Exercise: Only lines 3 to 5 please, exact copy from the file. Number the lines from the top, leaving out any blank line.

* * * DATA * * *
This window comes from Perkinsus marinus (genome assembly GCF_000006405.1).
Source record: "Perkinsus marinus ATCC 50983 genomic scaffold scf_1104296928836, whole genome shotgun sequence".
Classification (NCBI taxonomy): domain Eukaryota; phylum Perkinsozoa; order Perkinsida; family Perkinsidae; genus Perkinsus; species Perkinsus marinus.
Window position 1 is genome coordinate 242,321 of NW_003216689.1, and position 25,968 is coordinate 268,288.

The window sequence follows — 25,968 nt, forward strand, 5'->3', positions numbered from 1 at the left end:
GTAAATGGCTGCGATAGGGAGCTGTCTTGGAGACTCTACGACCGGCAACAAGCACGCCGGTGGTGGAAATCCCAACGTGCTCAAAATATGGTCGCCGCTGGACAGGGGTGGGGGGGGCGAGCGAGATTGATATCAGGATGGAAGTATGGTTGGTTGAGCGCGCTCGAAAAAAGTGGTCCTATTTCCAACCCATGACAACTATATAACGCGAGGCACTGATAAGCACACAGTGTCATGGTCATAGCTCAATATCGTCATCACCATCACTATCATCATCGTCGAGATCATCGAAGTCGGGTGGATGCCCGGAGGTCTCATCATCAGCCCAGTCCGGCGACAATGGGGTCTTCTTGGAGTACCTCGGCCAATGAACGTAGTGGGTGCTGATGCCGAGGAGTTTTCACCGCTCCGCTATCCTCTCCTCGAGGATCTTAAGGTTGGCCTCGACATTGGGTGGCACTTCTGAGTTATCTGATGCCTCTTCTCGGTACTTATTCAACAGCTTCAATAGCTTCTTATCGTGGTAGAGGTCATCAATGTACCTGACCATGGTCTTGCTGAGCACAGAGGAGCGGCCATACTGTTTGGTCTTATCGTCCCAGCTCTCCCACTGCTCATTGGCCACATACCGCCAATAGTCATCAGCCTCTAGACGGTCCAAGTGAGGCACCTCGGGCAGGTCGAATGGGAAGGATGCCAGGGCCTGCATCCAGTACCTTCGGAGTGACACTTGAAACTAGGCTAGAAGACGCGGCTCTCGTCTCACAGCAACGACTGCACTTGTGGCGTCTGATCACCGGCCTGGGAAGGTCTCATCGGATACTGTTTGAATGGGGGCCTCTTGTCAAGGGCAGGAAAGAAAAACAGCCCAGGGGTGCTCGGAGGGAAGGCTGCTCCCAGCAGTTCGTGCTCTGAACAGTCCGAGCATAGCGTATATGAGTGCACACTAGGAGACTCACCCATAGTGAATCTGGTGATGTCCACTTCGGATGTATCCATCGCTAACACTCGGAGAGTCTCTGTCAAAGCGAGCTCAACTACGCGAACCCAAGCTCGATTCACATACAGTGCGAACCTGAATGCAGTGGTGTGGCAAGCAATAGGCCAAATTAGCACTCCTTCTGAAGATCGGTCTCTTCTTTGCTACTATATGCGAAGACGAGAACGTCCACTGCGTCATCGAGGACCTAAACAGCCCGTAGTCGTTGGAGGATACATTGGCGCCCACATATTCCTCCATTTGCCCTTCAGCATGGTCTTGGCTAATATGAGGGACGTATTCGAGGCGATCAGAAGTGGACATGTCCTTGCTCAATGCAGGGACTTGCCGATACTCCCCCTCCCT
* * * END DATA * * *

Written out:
Classification (NCBI taxonomy): domain Eukaryota; phylum Perkinsozoa; order Perkinsida; family Perkinsidae; genus Perkinsus; species Perkinsus marinus.
Window position 1 is genome coordinate 242,321 of NW_003216689.1, and position 25,968 is coordinate 268,288.

The window sequence follows — 25,968 nt, forward strand, 5'->3', positions numbered from 1 at the left end: